And Dean is helping. Dean said of Gore, "We both believe that the Bush tax cuts are grossly irresponsible, and they ought to be reversed. We both believe the war in Iraq was put forward on the American people unjustly." Indeed, Gore has repudiated the war far more emphatically than Clinton has. Do Gore and Clinton agree with Dean that all the Bush tax cuts should be repealed, including the parts that went to the middle class? I haven't checked it out yet, but I'm betting that Gore agrees and Clinton doesn't.

Clark, the candidate widely regarded as Clinton's favorite, chimed in on Lieberman's side of the military question: "The time has passed in America when this party can be the party of compassion and let the executive branch run foreign policy. It won't work. We have to be the party that can stand toe to toe with George W. Bush on national security."

This was the big story of the night. Dean can't afford to have Gore's endorsement of him become more evidence that he's a left-winger. He has to patch up the Clinton-Gore rift. If he wins the nomination, he'll almost certainly have to name a running mate from the Clinton wing.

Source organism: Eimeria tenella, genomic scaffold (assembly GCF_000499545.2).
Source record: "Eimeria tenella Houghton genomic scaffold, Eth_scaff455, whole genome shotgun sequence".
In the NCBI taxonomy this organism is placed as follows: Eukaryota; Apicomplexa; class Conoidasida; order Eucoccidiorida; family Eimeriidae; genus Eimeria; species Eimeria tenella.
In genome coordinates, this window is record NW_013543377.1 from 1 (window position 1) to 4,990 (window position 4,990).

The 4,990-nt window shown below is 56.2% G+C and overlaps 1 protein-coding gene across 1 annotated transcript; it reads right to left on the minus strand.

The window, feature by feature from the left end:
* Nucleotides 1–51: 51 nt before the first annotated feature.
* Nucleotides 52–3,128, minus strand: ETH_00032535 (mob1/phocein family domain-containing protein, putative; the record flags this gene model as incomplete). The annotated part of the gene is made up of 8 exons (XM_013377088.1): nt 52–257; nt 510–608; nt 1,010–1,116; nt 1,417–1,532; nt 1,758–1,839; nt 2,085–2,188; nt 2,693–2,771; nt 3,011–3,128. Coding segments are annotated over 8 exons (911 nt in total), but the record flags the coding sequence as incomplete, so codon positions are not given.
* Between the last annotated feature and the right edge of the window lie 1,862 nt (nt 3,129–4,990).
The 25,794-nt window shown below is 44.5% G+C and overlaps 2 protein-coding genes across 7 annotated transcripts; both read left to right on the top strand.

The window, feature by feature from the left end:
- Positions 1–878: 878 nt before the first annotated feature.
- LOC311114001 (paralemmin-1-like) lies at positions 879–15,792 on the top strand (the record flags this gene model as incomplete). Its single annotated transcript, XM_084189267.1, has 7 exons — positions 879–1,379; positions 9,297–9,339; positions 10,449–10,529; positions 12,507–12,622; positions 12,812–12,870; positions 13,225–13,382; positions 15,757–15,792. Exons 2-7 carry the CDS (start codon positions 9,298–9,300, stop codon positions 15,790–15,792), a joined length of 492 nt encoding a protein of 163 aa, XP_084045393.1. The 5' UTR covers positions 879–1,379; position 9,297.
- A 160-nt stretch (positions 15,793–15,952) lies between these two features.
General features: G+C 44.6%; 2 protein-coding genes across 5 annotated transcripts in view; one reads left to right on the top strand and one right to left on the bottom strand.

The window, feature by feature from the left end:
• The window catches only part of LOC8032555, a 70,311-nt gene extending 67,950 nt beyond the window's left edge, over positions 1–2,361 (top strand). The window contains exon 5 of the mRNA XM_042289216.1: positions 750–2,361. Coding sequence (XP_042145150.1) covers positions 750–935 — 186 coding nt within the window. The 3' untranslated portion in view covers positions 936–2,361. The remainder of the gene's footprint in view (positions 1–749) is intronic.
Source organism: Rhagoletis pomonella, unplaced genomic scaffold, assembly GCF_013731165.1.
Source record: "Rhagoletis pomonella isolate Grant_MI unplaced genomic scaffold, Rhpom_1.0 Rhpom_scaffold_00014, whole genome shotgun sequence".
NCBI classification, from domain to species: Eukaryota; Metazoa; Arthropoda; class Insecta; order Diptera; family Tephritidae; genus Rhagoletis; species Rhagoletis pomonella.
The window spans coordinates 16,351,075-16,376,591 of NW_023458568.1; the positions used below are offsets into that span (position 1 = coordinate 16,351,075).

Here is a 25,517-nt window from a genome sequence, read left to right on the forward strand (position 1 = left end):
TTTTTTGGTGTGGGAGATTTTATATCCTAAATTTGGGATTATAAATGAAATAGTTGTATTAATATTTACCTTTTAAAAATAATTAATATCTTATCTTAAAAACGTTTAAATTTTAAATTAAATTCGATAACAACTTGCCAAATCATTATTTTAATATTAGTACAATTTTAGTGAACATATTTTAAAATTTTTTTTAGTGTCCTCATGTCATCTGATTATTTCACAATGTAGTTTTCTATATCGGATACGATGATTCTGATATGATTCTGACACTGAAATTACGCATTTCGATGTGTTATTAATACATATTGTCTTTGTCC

4. Dean/Clark vs. Kucinich/Sharpton. Here's where Dean's rehabilitation starts. He repeated tonight that U.S. troops must remain in Iraq because an Iraq infested by al-Qaida or run by Shiite fundamentalists would imperil U.S. security. Kucinich and Sharpton attacked Dean's answer, arguing that no unjust invasion could lead to a justifiable occupation. Clark, however, sided implicitly with Dean, explaining that although the war was a blunder, "An early exit means either retreat or defeat. Neither one is acceptable." By embracing Clark and rejecting Kucinich, Dean can link himself to the Clinton wing.


5. Dean's whoppers. Armed with Gore's endorsement, Dean looked confident and relaxed. He smiled at himself after a verbal slip. He looked down at his podium studiously and took notes while others criticized him, instead of staring dumbly ahead, as he did in previous debates. His most interesting line was a complaint that Bush "personalizes policy difference, and that is a fatal mistake when you're running … a state or a country." Isn't Dean famous for personalizing policy differences?